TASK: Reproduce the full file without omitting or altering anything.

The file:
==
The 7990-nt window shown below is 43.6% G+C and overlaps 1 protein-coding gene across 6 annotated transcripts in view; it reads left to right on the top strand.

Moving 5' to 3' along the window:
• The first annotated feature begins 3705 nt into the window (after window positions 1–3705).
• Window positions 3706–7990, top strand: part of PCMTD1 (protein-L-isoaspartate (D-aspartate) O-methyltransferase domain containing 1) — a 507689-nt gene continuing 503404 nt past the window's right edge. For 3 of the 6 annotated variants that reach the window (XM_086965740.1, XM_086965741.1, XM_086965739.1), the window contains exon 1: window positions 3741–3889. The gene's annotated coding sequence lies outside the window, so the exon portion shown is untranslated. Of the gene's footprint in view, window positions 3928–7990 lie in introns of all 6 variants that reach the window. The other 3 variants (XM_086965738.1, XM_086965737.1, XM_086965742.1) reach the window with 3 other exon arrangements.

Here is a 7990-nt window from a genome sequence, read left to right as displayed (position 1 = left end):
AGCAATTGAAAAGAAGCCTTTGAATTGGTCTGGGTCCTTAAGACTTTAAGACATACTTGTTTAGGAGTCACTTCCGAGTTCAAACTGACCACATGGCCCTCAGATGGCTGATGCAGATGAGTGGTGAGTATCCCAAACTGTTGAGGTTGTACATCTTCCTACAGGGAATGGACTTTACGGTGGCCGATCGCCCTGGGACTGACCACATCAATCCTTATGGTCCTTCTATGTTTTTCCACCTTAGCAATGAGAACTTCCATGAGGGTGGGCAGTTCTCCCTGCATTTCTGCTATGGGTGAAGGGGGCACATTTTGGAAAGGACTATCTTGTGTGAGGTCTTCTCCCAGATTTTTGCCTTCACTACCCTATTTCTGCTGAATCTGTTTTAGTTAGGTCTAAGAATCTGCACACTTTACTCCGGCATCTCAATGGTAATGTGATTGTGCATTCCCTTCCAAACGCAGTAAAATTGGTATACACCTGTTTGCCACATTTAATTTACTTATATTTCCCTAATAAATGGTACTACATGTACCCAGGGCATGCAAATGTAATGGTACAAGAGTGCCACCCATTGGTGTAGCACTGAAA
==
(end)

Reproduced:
The 7990-nt window shown below is 43.6% G+C and overlaps 1 protein-coding gene across 6 annotated transcripts in view; it reads left to right on the top strand.

Moving 5' to 3' along the window:
• The first annotated feature begins 3705 nt into the window (after window positions 1–3705).
• Window positions 3706–7990, top strand: part of PCMTD1 (protein-L-isoaspartate (D-aspartate) O-methyltransferase domain containing 1) — a 507689-nt gene continuing 503404 nt past the window's right edge. For 3 of the 6 annotated variants that reach the window (XM_086965740.1, XM_086965741.1, XM_086965739.1), the window contains exon 1: window positions 3741–3889. The gene's annotated coding sequence lies outside the window, so the exon portion shown is untranslated. Of the gene's footprint in view, window positions 3928–7990 lie in introns of all 6 variants that reach the window. The other 3 variants (XM_086965738.1, XM_086965737.1, XM_086965742.1) reach the window with 3 other exon arrangements.

Here is a 7990-nt window from a genome sequence, read left to right as displayed (position 1 = left end):
AGCAATTGAAAAGAAGCCTTTGAATTGGTCTGGGTCCTTAAGACTTTAAGACATACTTGTTTAGGAGTCACTTCCGAGTTCAAACTGACCACATGGCCCTCAGATGGCTGATGCAGATGAGTGGTGAGTATCCCAAACTGTTGAGGTTGTACATCTTCCTACAGGGAATGGACTTTACGGTGGCCGATCGCCCTGGGACTGACCACATCAATCCTTATGGTCCTTCTATGTTTTTCCACCTTAGCAATGAGAACTTCCATGAGGGTGGGCAGTTCTCCCTGCATTTCTGCTATGGGTGAAGGGGGCACATTTTGGAAAGGACTATCTTGTGTGAGGTCTTCTCCCAGATTTTTGCCTTCACTACCCTATTTCTGCTGAATCTGTTTTAGTTAGGTCTAAGAATCTGCACACTTTACTCCGGCATCTCAATGGTAATGTGATTGTGCATTCCCTTCCAAACGCAGTAAAATTGGTATACACCTGTTTGCCACATTTAATTTACTTATATTTCCCTAATAAATGGTACTACATGTACCCAGGGCATGCAAATGTAATGGTACAAGAGTGCCACCCATTGGTGTAGCACTGAAA